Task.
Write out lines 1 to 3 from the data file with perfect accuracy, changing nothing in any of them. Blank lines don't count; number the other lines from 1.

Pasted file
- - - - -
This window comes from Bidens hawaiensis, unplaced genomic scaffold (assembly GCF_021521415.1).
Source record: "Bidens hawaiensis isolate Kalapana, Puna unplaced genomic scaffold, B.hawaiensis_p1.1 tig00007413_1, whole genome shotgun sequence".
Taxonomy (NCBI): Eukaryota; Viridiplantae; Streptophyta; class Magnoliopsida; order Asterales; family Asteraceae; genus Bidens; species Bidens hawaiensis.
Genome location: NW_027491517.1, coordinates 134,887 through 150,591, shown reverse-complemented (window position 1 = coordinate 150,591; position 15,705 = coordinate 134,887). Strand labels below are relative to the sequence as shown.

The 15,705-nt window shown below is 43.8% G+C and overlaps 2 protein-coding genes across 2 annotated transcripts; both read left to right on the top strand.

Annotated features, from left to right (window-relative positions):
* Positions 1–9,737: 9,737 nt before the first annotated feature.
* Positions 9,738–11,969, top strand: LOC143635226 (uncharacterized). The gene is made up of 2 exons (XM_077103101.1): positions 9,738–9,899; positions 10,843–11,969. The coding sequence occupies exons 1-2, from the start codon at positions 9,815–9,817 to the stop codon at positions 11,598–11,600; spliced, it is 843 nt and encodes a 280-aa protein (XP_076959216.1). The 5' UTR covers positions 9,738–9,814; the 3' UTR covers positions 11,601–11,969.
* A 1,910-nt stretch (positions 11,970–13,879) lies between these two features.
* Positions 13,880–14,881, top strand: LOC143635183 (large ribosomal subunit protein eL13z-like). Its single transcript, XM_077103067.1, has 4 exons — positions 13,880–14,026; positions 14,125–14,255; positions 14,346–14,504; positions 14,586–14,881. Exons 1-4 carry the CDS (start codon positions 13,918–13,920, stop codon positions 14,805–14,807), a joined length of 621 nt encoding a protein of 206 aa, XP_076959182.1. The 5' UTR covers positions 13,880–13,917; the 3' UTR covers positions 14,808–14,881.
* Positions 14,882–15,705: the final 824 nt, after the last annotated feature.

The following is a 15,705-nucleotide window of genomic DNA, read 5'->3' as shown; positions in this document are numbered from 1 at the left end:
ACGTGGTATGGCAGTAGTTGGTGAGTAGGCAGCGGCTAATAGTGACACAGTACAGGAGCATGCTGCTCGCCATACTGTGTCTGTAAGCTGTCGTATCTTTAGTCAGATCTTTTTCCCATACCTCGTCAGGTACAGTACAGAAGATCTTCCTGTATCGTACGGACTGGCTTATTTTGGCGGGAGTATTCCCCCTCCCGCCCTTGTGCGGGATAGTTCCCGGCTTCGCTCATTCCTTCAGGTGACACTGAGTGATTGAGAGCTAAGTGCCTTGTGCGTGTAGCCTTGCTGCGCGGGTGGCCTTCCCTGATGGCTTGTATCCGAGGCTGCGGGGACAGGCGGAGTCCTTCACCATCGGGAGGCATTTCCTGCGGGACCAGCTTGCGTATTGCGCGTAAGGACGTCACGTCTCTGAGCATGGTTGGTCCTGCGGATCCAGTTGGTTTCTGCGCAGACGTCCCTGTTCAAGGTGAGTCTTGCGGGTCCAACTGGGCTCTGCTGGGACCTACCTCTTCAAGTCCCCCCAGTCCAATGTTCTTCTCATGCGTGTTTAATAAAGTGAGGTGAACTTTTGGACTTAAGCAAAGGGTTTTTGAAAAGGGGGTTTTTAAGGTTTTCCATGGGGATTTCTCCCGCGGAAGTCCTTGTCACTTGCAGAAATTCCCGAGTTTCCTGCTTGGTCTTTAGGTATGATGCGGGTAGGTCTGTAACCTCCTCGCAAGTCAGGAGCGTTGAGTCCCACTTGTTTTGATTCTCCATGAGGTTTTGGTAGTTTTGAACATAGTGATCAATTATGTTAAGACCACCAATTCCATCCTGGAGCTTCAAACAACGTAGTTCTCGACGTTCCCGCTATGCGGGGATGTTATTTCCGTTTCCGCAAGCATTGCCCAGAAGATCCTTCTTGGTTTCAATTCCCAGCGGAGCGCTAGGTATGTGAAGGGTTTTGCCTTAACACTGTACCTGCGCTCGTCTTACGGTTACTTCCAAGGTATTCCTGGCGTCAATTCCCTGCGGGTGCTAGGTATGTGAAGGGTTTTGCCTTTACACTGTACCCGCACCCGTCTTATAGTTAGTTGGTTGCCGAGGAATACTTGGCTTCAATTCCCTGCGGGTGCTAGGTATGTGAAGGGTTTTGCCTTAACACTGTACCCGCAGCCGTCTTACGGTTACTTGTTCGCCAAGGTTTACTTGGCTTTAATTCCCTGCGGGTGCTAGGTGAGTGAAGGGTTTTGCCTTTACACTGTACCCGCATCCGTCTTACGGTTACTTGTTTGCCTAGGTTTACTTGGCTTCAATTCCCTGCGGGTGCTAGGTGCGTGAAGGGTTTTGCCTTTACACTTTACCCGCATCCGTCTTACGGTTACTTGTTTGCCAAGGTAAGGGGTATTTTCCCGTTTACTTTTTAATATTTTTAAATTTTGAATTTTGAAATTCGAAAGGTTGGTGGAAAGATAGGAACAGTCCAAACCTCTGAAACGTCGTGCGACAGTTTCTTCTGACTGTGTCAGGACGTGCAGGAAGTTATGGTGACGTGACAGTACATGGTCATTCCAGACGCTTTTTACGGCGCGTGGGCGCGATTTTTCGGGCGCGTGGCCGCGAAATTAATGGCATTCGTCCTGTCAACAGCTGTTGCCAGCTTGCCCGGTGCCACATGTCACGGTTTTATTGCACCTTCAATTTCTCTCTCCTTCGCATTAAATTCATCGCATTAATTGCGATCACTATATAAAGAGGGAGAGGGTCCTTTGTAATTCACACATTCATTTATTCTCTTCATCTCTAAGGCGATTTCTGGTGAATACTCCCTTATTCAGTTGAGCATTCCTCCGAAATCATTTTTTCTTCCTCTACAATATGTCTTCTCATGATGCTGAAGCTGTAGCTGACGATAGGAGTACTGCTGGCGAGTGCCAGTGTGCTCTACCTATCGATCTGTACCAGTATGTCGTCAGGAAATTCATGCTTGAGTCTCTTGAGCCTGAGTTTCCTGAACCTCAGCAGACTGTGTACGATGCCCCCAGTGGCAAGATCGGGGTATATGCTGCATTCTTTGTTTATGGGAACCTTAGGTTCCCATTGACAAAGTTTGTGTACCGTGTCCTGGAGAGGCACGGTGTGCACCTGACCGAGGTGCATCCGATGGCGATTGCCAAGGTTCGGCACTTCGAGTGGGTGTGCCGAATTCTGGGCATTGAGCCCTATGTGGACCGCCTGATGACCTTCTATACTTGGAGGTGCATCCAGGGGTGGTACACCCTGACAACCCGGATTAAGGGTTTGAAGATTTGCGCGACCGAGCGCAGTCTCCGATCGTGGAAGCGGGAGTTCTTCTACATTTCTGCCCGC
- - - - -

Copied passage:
This window comes from Bidens hawaiensis, unplaced genomic scaffold (assembly GCF_021521415.1).
Source record: "Bidens hawaiensis isolate Kalapana, Puna unplaced genomic scaffold, B.hawaiensis_p1.1 tig00007413_1, whole genome shotgun sequence".
Taxonomy (NCBI): Eukaryota; Viridiplantae; Streptophyta; class Magnoliopsida; order Asterales; family Asteraceae; genus Bidens; species Bidens hawaiensis.